The General Assembly

The Masonic United Nations General Assembly (MUNGA or GA; is one of the six principal organs of The Masonic United Nations (TMUN), the only one in which all member jurisdictions have equal representation, and the main deliberative, policy-making, and representative organ of the TMUN. Its powers are to oversee the budget of the UN, appoint the non-permanent members to the Security Council, appoint the Secretary-General of the United Nations, receive reports from other parts of the TMUN, and make recommendations in the form of General Assembly Resolutions. It has also established numerous subsidiary organs.

The General Assembly currently meets under its president or secretary-general in annual sessions at the headquarters of the United Nations in New York City, the main part of which lasts from September to December and part of January until all issues are addressed (which often is just before the next session’s start). It can also reconvene for special and emergency special sessions. Its composition, functions, powers, voting, and procedures are set out in Chapter IV of the United Nations Charter.

Voting in the General Assembly on certain important questions, namely, recommendations on peace and security, budgetary concerns, and the election, admission, suspension or expulsion of members is by a two-thirds majority of those present and voting. Other questions are decided by a straightforward majority. Each member country has one vote. Apart from approval of budgetary matters, including adoption of a scale of assessment, Assembly resolutions are not binding on the members.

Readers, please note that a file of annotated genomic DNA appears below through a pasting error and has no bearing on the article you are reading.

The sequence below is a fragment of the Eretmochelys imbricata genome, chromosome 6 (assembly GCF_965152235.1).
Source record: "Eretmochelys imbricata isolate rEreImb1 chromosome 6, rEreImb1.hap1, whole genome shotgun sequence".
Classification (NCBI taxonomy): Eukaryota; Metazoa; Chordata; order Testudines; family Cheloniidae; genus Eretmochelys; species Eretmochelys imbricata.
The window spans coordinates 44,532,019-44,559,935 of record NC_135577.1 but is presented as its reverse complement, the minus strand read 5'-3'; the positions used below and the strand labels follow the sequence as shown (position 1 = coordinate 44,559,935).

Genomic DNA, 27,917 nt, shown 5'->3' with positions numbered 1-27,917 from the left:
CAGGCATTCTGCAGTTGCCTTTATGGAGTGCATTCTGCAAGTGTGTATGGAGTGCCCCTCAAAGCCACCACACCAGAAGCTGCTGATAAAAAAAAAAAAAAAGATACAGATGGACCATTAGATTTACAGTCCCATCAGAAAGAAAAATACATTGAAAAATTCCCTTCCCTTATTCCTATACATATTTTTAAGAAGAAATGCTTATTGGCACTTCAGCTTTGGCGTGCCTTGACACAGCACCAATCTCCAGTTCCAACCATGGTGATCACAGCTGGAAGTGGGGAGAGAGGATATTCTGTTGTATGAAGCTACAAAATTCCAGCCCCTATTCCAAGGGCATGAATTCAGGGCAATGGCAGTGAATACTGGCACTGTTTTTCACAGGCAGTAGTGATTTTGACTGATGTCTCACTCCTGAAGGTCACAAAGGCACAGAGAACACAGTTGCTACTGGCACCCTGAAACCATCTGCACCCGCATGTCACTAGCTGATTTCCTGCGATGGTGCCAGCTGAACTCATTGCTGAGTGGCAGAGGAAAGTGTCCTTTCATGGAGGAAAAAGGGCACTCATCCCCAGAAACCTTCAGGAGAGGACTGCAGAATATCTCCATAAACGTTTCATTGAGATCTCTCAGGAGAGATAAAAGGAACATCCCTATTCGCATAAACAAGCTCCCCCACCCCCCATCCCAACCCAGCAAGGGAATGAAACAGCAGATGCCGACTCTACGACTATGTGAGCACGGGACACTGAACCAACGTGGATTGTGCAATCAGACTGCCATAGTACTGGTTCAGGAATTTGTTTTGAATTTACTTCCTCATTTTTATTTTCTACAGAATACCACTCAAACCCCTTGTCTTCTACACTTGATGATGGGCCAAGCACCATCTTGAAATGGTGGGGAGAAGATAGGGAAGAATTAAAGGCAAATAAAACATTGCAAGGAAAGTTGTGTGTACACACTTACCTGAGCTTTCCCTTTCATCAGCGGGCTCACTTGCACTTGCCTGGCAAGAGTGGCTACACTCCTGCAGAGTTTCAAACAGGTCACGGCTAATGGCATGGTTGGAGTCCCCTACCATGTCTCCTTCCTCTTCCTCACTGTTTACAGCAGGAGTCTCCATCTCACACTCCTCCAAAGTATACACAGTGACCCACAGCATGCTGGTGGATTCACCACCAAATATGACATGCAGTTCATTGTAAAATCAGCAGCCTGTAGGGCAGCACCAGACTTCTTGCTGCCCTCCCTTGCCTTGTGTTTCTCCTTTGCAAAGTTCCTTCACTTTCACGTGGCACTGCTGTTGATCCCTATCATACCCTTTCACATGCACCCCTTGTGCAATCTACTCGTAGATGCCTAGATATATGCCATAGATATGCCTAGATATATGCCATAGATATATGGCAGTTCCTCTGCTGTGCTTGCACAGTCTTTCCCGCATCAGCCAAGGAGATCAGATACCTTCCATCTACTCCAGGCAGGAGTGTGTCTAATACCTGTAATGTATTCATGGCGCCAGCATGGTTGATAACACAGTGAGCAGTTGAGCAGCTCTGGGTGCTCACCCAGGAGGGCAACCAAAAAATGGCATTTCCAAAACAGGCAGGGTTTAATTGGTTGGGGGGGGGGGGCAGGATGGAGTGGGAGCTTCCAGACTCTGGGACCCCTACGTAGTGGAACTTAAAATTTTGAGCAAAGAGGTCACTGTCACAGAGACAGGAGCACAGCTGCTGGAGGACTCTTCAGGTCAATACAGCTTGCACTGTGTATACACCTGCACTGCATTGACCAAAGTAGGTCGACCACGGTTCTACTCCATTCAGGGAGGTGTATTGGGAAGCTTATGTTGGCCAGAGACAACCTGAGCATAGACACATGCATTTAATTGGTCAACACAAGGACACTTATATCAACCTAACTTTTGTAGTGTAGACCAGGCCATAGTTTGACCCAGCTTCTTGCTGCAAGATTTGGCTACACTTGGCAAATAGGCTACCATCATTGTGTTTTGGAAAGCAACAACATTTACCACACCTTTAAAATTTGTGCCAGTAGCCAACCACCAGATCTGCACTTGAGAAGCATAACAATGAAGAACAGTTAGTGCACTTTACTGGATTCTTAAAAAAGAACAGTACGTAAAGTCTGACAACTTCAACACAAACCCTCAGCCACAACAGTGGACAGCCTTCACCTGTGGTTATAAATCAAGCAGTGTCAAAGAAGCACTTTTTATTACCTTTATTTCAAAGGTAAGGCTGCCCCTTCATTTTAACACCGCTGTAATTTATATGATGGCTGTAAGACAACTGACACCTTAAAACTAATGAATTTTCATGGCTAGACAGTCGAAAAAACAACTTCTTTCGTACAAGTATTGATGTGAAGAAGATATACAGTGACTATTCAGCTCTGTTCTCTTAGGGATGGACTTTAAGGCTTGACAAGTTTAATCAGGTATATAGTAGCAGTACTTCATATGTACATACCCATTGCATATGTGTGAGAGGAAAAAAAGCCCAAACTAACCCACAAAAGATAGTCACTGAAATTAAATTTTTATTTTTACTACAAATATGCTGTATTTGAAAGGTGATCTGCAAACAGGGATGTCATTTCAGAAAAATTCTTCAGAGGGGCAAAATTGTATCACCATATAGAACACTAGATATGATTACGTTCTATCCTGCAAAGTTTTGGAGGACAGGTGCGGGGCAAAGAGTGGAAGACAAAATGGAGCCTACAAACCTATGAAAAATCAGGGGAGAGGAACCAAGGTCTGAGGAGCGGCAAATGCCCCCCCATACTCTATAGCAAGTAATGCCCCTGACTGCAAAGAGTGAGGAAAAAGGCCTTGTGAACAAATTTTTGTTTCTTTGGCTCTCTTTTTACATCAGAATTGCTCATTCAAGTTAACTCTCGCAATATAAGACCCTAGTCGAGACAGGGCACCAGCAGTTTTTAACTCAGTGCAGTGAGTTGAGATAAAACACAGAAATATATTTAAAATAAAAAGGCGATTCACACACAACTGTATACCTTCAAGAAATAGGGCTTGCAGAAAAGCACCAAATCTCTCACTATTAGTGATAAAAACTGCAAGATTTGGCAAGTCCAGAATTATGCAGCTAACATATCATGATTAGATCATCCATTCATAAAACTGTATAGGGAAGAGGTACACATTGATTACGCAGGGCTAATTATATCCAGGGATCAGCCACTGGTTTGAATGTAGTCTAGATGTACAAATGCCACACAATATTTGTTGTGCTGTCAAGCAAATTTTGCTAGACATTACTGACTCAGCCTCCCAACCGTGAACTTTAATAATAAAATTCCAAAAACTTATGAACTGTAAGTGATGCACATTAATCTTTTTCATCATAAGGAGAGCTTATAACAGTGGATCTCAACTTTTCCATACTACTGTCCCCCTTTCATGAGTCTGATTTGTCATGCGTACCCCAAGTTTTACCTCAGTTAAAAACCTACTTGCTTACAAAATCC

The Assembly may make recommendations on any matters within the scope of TMUN, except matters of peace and security under Security Council consideration. The one jurisdiction, one vote power structure potentially allows states comprising just five percent of the Masonic world population to pass a resolution by a two-thirds vote.